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by Becky Masterman
Penguin Canada, March 2013
320 pages
$22.00 CAD
ISBN: 0143182668

Buy in the UK | Buy in Canada

Brigid Quinn would probably be the first to admit that she's a piece of work. She tells us going away that "I've sometimes regretted the woman I've been." She then goes on to provide a lengthy list of roles she's played ranging from whore to ideal wife, from heroine to killer. Specifically, she's a retired FBI agent aged fifty-nine whose blonde hair has turned to white, who has through sheer willpower converted herself into a happily married wife living on the outskirts of Tucson in a house she shares with her new husband, a recently widowed ex-Catholic priest turned academic, and two Pug dogs. As an FBI agent, she worked undercover on sex crime cases, aided by a marked talent for appearing utterly unnoticeable. Whether she can similarly succeed playing the role of contented housewife still remains an open question.

Brigid did not retire willingly, but she is determined to keep the circumstances along with much of her life experience from her husband Carlo, as she fears he will be appalled by what she knows and what she's done. But her current persona develops large cracks very quickly when she is confronted first by a serial rapist who specializes in older women and who comes close to making her his next victim and then by the confession of one Floyd Lynch. He confesses to being the Route 66 serial killer, responsible for the deaths of a number of woman, but particularly that of Jessica Robertson, a young FBI agent who was working the case under Brigid's tutelage and who disappeared. Her body has never been found, nor has her killer. Brigid has ever since bourne a heavy burden of guilt for failing her protégée. But Floyd does not altogether convince her that his confession is the truth, and when Laura Coleman, another young FBI agent, likewise shares her doubts and enlists Brigid's aid in an off-the-books investigation, Brigid has no alternative but to revert to her old life and training, complicated because she is working freelance and worse, because she has a lot to conceal from the forces of law and order herself.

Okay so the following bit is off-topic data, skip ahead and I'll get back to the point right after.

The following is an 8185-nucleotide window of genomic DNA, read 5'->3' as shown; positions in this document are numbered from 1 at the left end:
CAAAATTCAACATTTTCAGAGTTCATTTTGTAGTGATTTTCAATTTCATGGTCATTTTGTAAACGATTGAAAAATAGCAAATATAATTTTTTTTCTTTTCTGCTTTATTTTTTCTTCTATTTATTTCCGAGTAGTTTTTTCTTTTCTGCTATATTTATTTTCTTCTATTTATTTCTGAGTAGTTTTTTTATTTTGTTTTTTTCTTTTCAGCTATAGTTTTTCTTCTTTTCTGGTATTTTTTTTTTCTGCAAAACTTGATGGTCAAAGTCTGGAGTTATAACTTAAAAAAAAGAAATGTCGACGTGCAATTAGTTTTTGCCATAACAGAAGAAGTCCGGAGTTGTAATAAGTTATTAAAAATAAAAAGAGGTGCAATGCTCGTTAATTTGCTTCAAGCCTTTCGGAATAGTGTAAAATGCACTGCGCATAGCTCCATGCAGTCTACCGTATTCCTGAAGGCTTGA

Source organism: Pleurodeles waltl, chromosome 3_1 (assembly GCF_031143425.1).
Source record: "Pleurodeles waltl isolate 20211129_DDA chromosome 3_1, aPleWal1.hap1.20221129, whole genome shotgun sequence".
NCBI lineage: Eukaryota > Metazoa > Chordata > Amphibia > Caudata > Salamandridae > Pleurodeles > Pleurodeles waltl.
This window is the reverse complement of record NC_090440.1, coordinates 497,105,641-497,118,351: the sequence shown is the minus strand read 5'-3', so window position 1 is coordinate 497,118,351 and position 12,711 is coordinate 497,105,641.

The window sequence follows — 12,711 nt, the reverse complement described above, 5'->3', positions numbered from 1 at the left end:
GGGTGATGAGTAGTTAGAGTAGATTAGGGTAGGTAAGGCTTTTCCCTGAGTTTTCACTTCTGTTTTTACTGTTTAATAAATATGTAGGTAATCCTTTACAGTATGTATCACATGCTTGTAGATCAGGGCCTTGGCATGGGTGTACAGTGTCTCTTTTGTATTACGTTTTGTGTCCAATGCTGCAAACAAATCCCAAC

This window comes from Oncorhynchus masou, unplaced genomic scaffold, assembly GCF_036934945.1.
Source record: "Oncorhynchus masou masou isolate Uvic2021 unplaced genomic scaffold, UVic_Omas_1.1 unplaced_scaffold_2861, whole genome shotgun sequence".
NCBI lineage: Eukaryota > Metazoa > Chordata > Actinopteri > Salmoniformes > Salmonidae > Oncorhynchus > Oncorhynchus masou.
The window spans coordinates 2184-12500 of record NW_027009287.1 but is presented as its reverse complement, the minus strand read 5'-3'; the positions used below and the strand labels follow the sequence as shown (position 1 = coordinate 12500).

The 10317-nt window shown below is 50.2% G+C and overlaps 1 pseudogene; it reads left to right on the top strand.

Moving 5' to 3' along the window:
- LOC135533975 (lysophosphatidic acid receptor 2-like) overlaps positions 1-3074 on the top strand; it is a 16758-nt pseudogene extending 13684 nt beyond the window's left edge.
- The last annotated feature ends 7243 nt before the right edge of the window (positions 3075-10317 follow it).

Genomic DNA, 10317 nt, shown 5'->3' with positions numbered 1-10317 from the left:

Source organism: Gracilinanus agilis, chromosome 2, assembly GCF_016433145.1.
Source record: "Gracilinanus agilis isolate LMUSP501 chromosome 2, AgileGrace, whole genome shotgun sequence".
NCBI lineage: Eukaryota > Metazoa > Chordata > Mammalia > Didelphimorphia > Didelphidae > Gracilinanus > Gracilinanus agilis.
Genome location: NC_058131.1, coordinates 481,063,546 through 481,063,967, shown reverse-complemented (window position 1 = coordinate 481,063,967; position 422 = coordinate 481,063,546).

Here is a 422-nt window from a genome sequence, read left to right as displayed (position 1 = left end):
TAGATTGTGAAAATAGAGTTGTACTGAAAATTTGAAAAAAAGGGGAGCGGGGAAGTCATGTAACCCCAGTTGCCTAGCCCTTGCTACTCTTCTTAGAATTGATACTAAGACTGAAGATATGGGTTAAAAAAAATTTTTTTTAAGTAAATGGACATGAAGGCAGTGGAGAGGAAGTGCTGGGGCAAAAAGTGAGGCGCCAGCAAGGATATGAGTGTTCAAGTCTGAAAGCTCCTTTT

What ensues is a gripping and involving story, brutal largely because of its innate violence but not one that lingers lovingly over the details of the various sex crimes or pokes too frequently into the murky depths of the perpetrator's mind. When Laura Coleman disappears, Brigid's worst nightmare, that what happened to Jessica was repeating itself, causes her to devote every ounce of her energy to finding Laura before it's too late.

RAGE AGAINST THE DYING is a debut novel and it does have certain weaknesses. It begins with what seems to have become an obligatory feature in contemporary crime fiction - the prologue. This one is especially irritating in that it resembles a movie trailer - a piece designed to hook the reader browsing bookstore shelves - rather than being anything necessary to the actual book it introduces. And then there is the question of Brigid's marriage and her crippling protectiveness toward her improbable spouse. It all seems theoretical rather than grounded in emotion and works rather poorly as motive for Brigid's behaviour.

But in the end, how often do we get to read about a tough female protagonist who is pushing sixty and who has seen it all? I don't have to tell you the answer to that one. Masterman recalls a literary agent's response to a query regarding the prospects for Brigid, "Nobody is interested in a woman older than thirty."

Oh yeah?

§ Yvonne Klein is a writer, translator, and retired college English professor who lives in Montreal.

Reviewed by Yvonne Klein, March 2013

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Contact: Yvonne Klein (ymk@reviewingtheevidence.com)

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